One Hundred Million Rats are throwing themselves from a great cliff into the ocean below. Within the water, which has turned a frothy red, the rats kill, eat, and fuck each other constantly. The great explosion of life makes it impossible to tell where the ocean begins and the swarm ends- it is unclear who is winning.
 Lightning strikes sideways at the sides of a great mountain which penetrates the clouds. The lightning is blasting off chunks of the mountain, causing rocks and debris to fall below and crush random pedestrians- the bystanders in the crossfire of most god battles are just mortals. Only occasionally do swirling clouds fly from the mountain to block a bolt of lightning- the small clouds inflate and explode into sandy glass dust. The entire mountain is moving at the rate of a burdened and strangled elephant, but the sight is still cataclysmic awesome- it cleaves through hills and shakes down empires on its slow, burdened ride to the edge of the world.
 The popular board game that many cultures play has a sudden problem. A certain piece is unable to take another piece- the God is unable to unwilling to allow its representative in the mortal world to be defeated by its foe. Wood refuses to move from its space on the board, glass pieces shatter instead of accept the humiliation. Knocking the piece over with the false piece sets it right back up. People have begun using stand ins or finding another game to play until this divine-level spat is over.
 The stream turns backwards. Rocks are shoved aside or fall into strange places, the fish swim in place, little circles as they flap going nowhere. The sandbars have created great swirling vortexes. The effect gets worse the closer to the sea you get; the water has backed up into a massive free-standing wall of liquid, refusing to mix with the salty brine water of the sea. Bears paw at the wall absentmindedly, clawing fish in half.
 Prey refuse to be hunted. The God of the Hunt is under attack, or at the very least, indisposed. Deer scuff up their tracks instead of being followed, or bravely rush hunters and wolves alike head on. Traps left in the forest are sprung with wooden prongs; small pits hidden with leaves have been dug by claw and hoof and left for the hunter's return. The antlers of bucks have grown long and ornate, refusing to fall each spring. Rabbits bite into the flanks of hounds or collapse their own tunnels- even farmyard animals turn up their nose at the slop they are fed. On a cosmic scale, the dominion of man over animals is put on hold.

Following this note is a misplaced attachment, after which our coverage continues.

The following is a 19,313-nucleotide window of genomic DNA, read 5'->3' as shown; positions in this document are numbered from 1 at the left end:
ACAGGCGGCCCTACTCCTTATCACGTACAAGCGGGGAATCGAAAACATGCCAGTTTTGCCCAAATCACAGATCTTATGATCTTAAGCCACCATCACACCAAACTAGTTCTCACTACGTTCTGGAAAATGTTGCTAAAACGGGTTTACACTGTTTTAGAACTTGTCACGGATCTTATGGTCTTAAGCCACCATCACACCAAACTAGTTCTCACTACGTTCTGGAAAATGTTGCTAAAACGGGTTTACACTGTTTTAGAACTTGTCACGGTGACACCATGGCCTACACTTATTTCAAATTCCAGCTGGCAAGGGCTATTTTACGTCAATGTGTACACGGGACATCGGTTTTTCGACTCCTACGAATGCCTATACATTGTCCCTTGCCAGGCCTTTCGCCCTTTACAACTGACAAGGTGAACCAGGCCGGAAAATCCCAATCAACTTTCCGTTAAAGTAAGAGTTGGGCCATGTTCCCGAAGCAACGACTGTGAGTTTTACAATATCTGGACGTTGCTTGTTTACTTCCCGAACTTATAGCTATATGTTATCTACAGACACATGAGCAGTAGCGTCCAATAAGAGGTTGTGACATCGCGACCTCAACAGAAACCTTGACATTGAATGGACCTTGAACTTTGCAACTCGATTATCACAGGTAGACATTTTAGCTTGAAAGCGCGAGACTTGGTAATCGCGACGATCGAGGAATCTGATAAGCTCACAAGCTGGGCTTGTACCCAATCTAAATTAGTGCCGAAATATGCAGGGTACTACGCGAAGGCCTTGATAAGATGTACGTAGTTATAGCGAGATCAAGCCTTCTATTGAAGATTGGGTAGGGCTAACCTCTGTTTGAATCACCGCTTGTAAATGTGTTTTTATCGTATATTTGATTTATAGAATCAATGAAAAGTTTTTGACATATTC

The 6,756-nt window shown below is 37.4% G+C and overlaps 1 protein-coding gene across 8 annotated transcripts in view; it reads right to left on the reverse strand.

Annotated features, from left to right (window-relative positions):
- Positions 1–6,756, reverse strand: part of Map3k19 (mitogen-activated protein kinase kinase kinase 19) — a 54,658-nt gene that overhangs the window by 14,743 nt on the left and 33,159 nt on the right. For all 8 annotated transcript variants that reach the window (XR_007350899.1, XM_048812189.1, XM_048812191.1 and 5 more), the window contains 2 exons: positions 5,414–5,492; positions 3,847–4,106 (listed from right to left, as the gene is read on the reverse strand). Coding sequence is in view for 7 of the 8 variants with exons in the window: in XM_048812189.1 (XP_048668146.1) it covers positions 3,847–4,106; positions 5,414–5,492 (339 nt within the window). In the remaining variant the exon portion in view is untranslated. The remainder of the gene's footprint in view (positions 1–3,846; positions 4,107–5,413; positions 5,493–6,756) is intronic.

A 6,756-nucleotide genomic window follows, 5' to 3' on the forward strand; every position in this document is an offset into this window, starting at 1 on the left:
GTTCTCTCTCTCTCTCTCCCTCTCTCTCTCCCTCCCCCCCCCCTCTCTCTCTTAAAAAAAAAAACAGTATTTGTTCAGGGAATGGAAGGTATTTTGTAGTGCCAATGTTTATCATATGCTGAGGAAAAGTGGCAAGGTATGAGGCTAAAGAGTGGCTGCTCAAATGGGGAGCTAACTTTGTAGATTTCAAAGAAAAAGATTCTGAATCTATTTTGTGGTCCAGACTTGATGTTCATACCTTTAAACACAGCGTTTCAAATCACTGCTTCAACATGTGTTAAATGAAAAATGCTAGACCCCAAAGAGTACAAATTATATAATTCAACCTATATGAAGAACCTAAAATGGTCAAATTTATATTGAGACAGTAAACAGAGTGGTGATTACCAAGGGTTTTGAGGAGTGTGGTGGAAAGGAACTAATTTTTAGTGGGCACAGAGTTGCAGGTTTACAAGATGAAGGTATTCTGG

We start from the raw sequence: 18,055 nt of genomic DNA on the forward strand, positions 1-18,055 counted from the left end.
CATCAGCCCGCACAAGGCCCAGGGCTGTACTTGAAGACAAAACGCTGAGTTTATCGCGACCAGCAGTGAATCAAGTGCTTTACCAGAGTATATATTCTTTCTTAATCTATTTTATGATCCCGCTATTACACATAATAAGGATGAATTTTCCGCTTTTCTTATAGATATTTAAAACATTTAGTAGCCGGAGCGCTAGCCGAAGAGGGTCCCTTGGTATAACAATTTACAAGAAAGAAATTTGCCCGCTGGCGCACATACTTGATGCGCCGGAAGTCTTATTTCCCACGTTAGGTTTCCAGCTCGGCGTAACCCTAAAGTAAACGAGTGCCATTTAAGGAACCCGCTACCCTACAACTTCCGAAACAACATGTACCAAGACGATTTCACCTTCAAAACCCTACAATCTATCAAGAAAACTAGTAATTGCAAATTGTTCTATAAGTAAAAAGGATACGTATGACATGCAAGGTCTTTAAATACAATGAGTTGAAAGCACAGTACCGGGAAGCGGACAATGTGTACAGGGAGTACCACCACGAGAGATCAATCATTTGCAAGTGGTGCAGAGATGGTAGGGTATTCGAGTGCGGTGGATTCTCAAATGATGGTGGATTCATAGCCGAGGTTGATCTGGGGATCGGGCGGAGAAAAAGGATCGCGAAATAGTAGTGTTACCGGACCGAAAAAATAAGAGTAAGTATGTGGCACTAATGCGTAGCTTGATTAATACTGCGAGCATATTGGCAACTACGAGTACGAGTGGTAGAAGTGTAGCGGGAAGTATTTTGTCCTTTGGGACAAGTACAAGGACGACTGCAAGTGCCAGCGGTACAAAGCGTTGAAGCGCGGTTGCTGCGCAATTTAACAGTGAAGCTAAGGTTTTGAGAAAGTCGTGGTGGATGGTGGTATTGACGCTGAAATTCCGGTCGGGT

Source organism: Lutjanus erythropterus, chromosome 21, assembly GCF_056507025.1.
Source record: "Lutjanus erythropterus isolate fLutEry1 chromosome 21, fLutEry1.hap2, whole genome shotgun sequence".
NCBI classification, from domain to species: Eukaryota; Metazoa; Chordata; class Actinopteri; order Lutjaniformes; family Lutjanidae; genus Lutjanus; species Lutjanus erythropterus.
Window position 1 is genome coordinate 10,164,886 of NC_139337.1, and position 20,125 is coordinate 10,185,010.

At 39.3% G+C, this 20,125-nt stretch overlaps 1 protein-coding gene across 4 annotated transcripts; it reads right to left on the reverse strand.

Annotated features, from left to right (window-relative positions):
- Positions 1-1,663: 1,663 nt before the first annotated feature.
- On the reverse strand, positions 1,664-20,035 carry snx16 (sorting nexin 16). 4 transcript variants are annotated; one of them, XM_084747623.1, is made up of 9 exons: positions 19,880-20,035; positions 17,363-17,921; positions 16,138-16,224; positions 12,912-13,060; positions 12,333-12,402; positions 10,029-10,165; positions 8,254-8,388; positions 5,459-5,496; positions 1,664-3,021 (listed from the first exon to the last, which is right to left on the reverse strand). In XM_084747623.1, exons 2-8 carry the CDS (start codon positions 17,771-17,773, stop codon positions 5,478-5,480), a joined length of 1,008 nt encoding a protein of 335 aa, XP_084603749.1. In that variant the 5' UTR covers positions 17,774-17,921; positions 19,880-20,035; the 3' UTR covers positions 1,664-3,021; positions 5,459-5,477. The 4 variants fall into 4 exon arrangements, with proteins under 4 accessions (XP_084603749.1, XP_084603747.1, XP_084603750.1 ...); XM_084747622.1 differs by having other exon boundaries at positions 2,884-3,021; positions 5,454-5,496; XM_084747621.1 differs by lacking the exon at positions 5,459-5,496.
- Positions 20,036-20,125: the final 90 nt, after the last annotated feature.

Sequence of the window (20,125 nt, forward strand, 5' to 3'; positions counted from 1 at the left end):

Iron goes cold, and stays cold. No amount of heat or fire can bend or sharpen a blade. The Elves have craft wooden weapons just for this occasion- they all remember the occasional time when the God of the Forge refuses to work. He must be busy somewhere else. Meanwhile, each night gremlins appear from the cracks in the walls, destroying the billows and twisting the shafts of the handles and calipers in the blacksmith's shoppe. They revel in chaos and despise this honest work- floors and anvils are made crooked and lopsided. When a bronze gong can be heard, all the weapons of the forge come alive and kill every intruder- it's a war fought in every silent worship and guild hall.
 The Ceremonies cannot end. The selfish Goddess cannot let the celebration pass; the festival continues long after the appointed date. Children in rotten masks play half hearted pranks, sellers in stalls have droopy, dusty candy, and the firecrackers go off like wet farts. The wind itself seems to have had enough; hijacked kites scream like banshees and tear through the market stalls, lighting themselves on fire to crash into the red and gold tents and the fire spreads down the line of decorations. The paper lanterns consume themselves greedily and try to destroy the festival; the fire has no intention to harming the people and burns paths for them to leave easily, even as the smoke billows harmlessly upwards. The smoke is white, clean, just nonsense to be over.
 Every person within a certain profession just goes blind. They wake up with milky eyes, unable to see. All the wetnurses, all the cobblers, all the tile setters, all the members of a specific guild; they curse and pray and beg the Gods for their sight to return. Their sight WILL return, when they switch careers. The profession is being strangled out, and people are forced to get by another way beyond the few stubborn blind old fools who refuse to change. The reason for this widespread curse? The patron of this craft had their main implement stolen, thrown into the eyeball of a great leviathan- an act of juvenile defiance and spite. The old-beast's blindness transferring to the workers. The slighted God simply sighs, calls a chariot of stars, and goes to retrieve it.
 The battle rages far above in a cloud; the glorious golden light and echoes of thunder are all you can see. It is a physical battle, and the force of each blow and closeness of each swipe can almost be felt by those far below. Occasionally, a divine weapon is deflected and falls to Earth, to be retrieved by angels within a few minutes. Those who are quick may be able to steal one away, but great misfortune is known to befall those found guilty of stealing from the Gods.